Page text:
From freelance writing, to selling on Etsy, to handling an accounting project for a former client, there are plenty of opportunities for today’s creative moms to bring in some extra income.
But how are you supposed to handle these side projects from a legal perspective? When does a casual project turn into a business, and how do you keep that business legal?
The definition of a business versus income (or, the difference between a hobby and a business)
As far as the IRS is concerned, you’re supposed to report income “from whatever source derived”.
This means that if you’re making money doing anything – whether that’s selling ads on your blog or selling items on eBay – it needs to be reported on your tax return.
The hobby vs. business debate really comes into play when the activity loses money. If your business designing jewelry actually lost you money when you factor in all the related expenses, the IRS will let you deduct the loss from your other income (for example, from your day job) if the venture is considered a business. However, you can’t deduct that loss if your jewelry business is considered a hobby.
So, how do you know what qualifies as a business? According to the IRS, an activity is a “business” if it has made a profit in three of the past five years.
If you’re just starting out and are likely to lose money this year, your project can still be considered a business if you can show that you’re taking it seriously and are treating the project as a business with the primary goal of making a profit.
In this case, the IRS looks at things like:
- Do you keep financial records for your business?
- Do you have a separate bank account for your business?
- Do you have a separate name for your business, or a business structure?
- Do you invest in advertising and marketing?
- Are you able to devote substantial time and effort to the business?
If you can demonstrate that you are involved in the activity with the expectation of making money from it, the IRS will consider it a business. As a result, you can deduct expenses directly from your income, as well as deduct overall business losses from your total income for those years that you don’t turn a profit.
Other Legal Aspects to Consider
Beyond tax deductions, there are other administrative aspects you need to consider to keep your side business legal, such as:
1. Forming an LLC or incorporating your business
Forming an LLC (limited liability company) or corporation for your side business will help protect your personal assets and savings from any liability of the business.
Each business structure has its own advantages and disadvantages depending on your specific circumstances, but the LLC protects your personal assets, with a minimum of paperwork and legal red tape.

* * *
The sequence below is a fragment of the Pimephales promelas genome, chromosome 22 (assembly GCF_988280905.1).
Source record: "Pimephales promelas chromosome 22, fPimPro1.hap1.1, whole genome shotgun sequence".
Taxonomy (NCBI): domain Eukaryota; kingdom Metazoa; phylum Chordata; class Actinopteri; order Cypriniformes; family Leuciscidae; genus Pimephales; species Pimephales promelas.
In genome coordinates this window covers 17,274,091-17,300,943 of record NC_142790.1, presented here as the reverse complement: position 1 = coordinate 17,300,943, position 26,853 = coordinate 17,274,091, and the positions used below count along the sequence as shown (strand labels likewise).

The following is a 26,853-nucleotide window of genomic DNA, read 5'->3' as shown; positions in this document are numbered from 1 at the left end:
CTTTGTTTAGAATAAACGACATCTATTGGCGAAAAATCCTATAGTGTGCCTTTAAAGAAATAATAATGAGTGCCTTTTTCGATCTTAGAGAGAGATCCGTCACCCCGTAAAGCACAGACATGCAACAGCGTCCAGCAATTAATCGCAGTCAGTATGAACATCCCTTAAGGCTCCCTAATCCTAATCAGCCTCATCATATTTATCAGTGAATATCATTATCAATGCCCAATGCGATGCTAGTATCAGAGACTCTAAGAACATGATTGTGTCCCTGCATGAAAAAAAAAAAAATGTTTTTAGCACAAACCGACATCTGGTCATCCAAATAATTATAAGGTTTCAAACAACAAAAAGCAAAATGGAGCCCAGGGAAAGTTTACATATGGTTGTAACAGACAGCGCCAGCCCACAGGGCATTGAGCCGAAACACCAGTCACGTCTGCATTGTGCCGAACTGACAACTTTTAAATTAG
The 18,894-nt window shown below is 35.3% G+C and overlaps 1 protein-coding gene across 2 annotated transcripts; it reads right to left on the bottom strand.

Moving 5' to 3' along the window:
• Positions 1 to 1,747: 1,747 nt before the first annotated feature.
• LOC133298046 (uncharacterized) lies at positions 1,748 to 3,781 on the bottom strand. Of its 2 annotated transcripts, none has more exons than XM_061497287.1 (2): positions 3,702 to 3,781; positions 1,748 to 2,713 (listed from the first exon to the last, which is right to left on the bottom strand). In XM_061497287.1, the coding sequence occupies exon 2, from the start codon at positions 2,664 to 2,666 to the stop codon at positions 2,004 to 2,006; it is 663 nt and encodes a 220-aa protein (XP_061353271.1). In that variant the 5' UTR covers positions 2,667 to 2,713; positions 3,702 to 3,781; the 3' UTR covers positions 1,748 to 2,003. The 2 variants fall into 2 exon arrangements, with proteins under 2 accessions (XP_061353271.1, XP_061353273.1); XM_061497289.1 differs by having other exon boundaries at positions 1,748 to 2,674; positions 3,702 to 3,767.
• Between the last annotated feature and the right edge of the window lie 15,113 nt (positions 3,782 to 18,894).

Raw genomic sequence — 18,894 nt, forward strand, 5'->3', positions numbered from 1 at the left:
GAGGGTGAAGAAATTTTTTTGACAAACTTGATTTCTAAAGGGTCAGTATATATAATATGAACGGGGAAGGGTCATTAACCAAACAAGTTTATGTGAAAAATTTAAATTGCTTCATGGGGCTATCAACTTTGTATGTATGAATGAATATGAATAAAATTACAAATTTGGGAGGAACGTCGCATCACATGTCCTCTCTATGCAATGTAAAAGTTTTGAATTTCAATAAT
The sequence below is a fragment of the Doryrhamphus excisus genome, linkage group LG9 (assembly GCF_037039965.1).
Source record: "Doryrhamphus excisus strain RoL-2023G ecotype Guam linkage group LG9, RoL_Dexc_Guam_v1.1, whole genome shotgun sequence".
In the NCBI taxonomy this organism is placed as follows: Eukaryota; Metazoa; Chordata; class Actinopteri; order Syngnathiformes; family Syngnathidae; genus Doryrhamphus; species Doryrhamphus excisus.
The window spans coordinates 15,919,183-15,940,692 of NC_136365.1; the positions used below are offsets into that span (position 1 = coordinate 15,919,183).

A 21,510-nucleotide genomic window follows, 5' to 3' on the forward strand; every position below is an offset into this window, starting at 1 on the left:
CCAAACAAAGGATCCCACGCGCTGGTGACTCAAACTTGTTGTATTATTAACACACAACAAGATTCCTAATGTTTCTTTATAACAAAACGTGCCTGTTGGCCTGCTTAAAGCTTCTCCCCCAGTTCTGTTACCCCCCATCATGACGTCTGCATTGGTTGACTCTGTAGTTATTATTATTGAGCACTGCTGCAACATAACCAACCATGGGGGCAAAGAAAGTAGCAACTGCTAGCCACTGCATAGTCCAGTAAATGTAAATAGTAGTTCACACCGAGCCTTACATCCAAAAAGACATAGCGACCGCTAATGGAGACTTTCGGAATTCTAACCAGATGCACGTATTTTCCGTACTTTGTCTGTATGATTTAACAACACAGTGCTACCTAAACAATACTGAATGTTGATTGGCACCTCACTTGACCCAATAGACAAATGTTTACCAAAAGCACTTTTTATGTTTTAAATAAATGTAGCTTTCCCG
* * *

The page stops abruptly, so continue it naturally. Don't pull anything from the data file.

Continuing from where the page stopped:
2. Registering a “DBA”
A DBA (which stands for “doing business as”) must be filed whenever your company does business under a different name.
If you’ve got a sole proprietorship/general partnership, a DBA is needed if you’re using a name for your business that’s different from your own name. For an LLC or Corporation, a DBA must be filed to conduct business using a name that’s different than the official Corporation or LLC name you filed. For example, my company is officially incorporated as CorpNet, Inc., so we needed to file DBAs for the variations CorpNet.com and CorpNet.
3. Getting a federal tax ID number
To distinguish your business as a separate legal entity, you’ll need to obtain a Federal Tax Identification Number (which is also called an Employer Identification Number).
Issued by the IRS, the tax ID number is similar to your personal social security number and allows the IRS to track your company’s transactions. If you’re a sole proprietor, you’re not required to get a Tax ID number, but it’s still good practice so you don’t have to provide your personal social security number to clients or vendors.
4. Obtaining the necessary business permits and licenses
Depending on where you live and what type of business you have, you may be required to get one or more business licenses or permits from the state, local or federal government.
For example, you might need a general business operation license, zoning and land use permits, sales tax license, health department permits, and occupational or professional licenses.
Get Your Legal Ducks in a Row
You may think of your activity as a side project, but if you’re making money from it, it’s time to take your legal obligations seriously.
Getting your legal ducks in a row right from the start will help you avoid any pitfalls down the road and make sure you get whatever deductions are available to you. And it can also help you scale more successfully when your side project turns into a full-time job.
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